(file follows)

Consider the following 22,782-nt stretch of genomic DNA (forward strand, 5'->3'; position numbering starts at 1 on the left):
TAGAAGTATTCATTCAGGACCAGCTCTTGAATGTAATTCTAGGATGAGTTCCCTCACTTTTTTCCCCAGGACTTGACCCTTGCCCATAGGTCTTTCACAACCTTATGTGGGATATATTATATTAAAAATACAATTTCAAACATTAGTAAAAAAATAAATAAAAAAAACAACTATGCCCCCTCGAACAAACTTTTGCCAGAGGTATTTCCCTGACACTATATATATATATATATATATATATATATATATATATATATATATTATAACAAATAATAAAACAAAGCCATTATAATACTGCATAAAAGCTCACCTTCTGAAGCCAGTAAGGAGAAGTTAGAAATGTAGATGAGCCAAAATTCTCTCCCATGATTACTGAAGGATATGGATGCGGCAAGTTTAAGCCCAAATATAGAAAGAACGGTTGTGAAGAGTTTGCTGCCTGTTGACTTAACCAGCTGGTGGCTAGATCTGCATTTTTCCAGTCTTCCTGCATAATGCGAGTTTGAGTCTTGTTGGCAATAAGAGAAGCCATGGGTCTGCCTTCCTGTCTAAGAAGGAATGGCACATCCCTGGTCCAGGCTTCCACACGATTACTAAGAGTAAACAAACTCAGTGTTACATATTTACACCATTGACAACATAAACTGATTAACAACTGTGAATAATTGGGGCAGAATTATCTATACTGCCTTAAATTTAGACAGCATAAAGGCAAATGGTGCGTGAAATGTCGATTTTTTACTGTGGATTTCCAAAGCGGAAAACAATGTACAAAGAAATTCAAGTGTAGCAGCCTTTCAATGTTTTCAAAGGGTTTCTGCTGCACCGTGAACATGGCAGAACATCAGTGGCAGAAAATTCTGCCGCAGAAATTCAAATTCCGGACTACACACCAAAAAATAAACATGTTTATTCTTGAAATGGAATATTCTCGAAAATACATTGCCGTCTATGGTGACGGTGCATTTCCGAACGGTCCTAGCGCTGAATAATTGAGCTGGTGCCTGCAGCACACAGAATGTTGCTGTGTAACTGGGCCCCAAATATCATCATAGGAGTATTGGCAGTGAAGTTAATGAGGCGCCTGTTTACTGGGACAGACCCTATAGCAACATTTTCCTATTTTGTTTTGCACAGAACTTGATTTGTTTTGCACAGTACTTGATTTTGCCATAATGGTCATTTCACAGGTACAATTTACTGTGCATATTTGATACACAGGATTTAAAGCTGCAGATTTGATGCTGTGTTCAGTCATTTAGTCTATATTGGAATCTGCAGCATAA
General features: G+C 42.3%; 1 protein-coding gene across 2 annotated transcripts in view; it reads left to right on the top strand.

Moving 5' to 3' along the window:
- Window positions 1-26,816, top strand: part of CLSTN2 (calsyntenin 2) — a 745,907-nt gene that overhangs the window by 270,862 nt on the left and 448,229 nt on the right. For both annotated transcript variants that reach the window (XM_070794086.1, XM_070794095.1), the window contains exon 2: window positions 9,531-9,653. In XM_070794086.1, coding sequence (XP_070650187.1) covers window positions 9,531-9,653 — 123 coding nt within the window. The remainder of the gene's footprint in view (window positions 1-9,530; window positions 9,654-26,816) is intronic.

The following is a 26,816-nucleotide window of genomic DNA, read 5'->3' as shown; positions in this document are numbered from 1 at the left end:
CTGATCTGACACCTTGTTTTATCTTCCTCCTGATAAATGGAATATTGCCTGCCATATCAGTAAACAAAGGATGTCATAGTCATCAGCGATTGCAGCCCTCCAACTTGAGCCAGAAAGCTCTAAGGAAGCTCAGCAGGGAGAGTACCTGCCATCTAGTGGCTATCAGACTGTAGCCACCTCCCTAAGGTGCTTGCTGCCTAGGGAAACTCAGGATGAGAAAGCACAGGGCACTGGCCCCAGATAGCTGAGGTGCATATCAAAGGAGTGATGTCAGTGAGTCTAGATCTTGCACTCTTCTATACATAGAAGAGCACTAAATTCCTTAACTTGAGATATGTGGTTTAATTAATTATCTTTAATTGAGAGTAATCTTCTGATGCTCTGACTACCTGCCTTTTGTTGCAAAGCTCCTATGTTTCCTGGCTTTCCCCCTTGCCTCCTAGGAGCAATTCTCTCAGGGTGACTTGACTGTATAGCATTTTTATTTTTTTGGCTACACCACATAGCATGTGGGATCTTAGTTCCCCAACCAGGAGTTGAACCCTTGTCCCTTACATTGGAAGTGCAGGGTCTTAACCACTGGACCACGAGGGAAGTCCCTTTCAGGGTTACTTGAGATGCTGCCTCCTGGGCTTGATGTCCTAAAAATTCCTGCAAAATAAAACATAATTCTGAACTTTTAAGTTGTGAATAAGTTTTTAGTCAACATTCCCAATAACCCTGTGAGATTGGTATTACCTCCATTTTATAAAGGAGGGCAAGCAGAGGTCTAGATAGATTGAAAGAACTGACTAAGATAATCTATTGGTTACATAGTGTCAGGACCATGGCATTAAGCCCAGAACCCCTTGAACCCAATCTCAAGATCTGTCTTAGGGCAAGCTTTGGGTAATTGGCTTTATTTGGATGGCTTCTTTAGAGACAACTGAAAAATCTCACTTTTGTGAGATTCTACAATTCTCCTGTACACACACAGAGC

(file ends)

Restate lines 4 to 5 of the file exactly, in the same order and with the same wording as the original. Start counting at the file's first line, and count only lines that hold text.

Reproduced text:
Moving 5' to 3' along the window:
- Window positions 1-26,816, top strand: part of CLSTN2 (calsyntenin 2) — a 745,907-nt gene that overhangs the window by 270,862 nt on the left and 448,229 nt on the right. For both annotated transcript variants that reach the window (XM_070794086.1, XM_070794095.1), the window contains exon 2: window positions 9,531-9,653. In XM_070794086.1, coding sequence (XP_070650187.1) covers window positions 9,531-9,653 — 123 coding nt within the window. The remainder of the gene's footprint in view (window positions 1-9,530; window positions 9,654-26,816) is intronic.